Columns of note
In City A.M., Mark Bridgeman writes about the imminent revolution taking place within farming in the UK. Showing his suspicion over the replacement of farming for new production technologies like ferming, Bridgeman argues that agriculture has become even more efficient and has managed to meet the challenges of the day over thousands of years. The sector is now facing the challenge of bringing farming into harmony with nature, which could be done by maximising sustainability with the creation of advanced artificial intelligence enabling precise nutrient use and diet formulation, as well as remote decision-making. Crisis’ chief executive Jon Sparkes argues in The Times that society cannot accept homelessness as normal in any of its forms. With around 17,000 individuals and families currently homeless in Great Britain, the government’s announcement to unfreeze housing benefit is not enough to end rough sleeping, as current levels do not cover the true cost of rents. This shortfall in housing benefit has made people give up basic necessities to make up their rent or face eviction. Sparkes concludes that more social homes must be built while ensuring that housing benefit covers the cost of bottom-third rents in local markets. (£)
What happened yesterday?
London stocks closed in the green on Monday, with the FTSE 100 up by 29.75 to 7,617.60. The pound was weaker both against the US dollar by 0.5% at 1.2984 and versus the euro by 0.8% at 1.1657 as investors expect rate cuts following the release of data showing that the UK economy grew at its weakest pace in November since 2012. In corporate news, BAE Systems (+3.58%) rallied on the back of an upgrade at Bank of America, while Taylor Wimpey (+2.20%) was supported by upgrades at Merrill and Peel Hunt. Halma (+1.10%) finished stronger following an upgrade to “buy” at Goldman Sachs. On the downside, life insurance companies St James's Place (-1.67%) and Just Group (-7.73%) were hit by downgrades at Credit Suisse, while Homeserve (-1.22%) and Mitchells & Butlers (-2.89%) was weaker after being downgraded to “neutral” at JPMorgan. Man Group (-3.91%) was weaker after a downgrade to “equal weight” at Barclays. Across the Atlantic, all eyes were on the signing of the phase one trade agreement between the US and China.
What's happening today?
Interims Gateley Hldgs
Trading Announcements Boohoo PageGroup Taylor Wimpey
UK Economic Announcements (09:30) Consumer Price Index
Int. Economic Announcements (13:30) Consumer Price Index (US)
Did you know?
No children – between the age of 0 and 15 – died in traffic accidents in the whole of Norway in 2019, according to the Norwegian Public Roads Administration.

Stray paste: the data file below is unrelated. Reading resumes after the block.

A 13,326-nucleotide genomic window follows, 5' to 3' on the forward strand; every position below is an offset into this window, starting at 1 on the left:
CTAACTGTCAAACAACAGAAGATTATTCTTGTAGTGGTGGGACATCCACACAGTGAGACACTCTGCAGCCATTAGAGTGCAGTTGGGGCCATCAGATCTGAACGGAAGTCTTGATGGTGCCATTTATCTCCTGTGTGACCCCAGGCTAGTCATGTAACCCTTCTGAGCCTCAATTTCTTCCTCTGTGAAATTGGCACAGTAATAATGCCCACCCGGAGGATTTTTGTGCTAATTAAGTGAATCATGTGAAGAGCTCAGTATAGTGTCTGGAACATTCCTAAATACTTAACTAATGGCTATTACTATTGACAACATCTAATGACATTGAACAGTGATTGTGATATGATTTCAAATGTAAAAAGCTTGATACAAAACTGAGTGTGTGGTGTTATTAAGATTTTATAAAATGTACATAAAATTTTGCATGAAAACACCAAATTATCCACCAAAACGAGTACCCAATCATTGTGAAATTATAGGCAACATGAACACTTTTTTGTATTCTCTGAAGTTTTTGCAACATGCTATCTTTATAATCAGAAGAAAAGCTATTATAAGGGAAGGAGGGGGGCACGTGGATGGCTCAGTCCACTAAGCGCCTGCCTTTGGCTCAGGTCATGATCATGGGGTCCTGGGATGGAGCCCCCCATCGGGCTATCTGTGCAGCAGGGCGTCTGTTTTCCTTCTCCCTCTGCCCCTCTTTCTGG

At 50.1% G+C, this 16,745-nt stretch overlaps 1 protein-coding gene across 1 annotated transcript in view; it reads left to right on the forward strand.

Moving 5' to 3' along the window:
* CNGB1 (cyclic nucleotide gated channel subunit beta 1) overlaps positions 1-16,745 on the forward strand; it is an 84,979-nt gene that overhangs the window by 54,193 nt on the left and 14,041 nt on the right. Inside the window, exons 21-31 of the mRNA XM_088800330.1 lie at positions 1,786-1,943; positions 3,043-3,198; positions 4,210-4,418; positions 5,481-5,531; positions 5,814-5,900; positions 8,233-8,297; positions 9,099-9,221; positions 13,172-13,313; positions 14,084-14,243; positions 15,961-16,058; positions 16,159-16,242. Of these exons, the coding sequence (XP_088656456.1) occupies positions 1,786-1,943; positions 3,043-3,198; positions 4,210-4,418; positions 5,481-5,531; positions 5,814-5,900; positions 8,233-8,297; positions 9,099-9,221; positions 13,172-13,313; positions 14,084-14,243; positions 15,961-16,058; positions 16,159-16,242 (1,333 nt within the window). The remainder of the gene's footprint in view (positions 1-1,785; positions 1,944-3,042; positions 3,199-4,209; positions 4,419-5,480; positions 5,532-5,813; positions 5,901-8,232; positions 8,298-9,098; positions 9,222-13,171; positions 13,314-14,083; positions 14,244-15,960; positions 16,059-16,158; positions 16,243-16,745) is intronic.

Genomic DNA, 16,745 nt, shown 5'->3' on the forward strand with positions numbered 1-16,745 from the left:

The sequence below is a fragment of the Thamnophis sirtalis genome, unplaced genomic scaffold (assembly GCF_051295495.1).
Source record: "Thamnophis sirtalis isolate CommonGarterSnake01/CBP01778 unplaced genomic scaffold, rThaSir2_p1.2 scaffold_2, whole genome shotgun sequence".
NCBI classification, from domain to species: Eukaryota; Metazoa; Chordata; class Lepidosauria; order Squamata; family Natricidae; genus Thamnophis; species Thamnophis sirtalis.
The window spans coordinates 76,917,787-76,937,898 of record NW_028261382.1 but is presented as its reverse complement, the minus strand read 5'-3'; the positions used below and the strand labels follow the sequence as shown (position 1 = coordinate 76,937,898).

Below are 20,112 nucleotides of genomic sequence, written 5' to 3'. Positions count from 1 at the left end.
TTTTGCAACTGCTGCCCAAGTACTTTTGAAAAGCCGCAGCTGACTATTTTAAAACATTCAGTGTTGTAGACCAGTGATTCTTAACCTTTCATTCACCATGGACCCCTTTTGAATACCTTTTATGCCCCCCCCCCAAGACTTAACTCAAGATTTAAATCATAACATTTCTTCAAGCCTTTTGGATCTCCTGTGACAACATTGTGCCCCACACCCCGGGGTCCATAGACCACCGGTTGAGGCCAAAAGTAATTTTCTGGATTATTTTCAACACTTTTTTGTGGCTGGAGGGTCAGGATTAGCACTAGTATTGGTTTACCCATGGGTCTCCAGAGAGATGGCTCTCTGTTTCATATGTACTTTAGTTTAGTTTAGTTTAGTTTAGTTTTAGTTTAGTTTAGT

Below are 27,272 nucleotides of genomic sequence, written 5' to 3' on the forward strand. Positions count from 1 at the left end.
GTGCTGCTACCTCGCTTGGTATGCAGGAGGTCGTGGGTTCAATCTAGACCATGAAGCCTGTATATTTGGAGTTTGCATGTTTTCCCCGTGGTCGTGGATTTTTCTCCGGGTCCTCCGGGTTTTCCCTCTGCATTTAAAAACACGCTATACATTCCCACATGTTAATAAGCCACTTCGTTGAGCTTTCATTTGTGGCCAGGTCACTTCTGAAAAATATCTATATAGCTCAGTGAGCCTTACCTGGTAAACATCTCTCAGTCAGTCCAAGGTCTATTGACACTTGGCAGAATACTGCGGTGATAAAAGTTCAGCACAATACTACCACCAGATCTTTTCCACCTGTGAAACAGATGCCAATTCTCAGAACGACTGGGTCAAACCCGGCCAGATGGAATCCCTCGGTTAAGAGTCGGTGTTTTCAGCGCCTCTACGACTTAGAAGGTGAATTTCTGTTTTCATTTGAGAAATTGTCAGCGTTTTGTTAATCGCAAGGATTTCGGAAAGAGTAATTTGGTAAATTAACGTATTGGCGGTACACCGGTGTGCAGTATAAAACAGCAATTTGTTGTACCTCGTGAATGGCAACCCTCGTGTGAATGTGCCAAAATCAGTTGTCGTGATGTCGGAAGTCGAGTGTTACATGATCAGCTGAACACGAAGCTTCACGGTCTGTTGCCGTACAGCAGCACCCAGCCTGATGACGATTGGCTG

TODAY House of Commons Oral questions Justice (including Topical Questions) Debate on the Address Education and Local Government Adjournment Proposed closure of HMRC tax office in Cumbernauld – Stuart C McDonald House of Lords Oral questions Nuclear power capacity required to meet the Government's target of net zero emissions by 2050 - Lord Ravensdale Plans the Constitution, Democracy and Rights Commission has to engage with civil society - Baroness Bennett of Manor Castle Effect of vaping on public health - Baroness Redfern Assessment of (1) management of, and (2) overspend on, the UK's nuclear weapons programme - Lord Tunnicliffe Legislation European Union (Withdrawal Agreement) Bill - Committee stage (day 1) - Lord Callanan Scottish Parliament Scottish Government Debate Improving the Lives of Gypsy/Travellers Committee Announcements Members’ Business – S5M-20270 Richard Lyle: The Showman’s Guild of Great Britain and Northern Ireland TOMORROW House of Commons Oral questions Wales Prime Minister's Question Time Debate on the Address A Green Industrial Revolution Adjournment Ockenden review of maternity care at Shrewsbury and Telford Hospital NHS Trust - Lucy Allan House of Lords Legislation European Union (Withdrawal Agreement) Bill - Committee stage (day 2) - Lord Callanan Oral questions Ensuring safe staffing in social care and the NHS in this Parliament - Baroness Watkins of Tavistock Situation in Hong Kong - Lord Alton of Liverpool Engaging civil society in climate change issues ahead of COP26, to be held in Glasgow in November 2020 - Baroness Boycott Decision by Counter Terrorism Policing South East to include Extinction Rebellion on a list of extremist ideologies to be referred to the Prevent programme. - Lord Berkeley Legislation European Union (Withdrawal Agreement) Bill - Committee stage (day 2) continued - Lord Callanan Scottish Parliament Members' Business — S5M-19364 Alexander Stewart: The Valuable Role of Independent Prison Monitors Scottish Conservative and Unionist Party Debate Education Members’ Business – S5M-20295 John Finnie: Celebrating Scotland’s Wetlands on World Wetlands Day 2020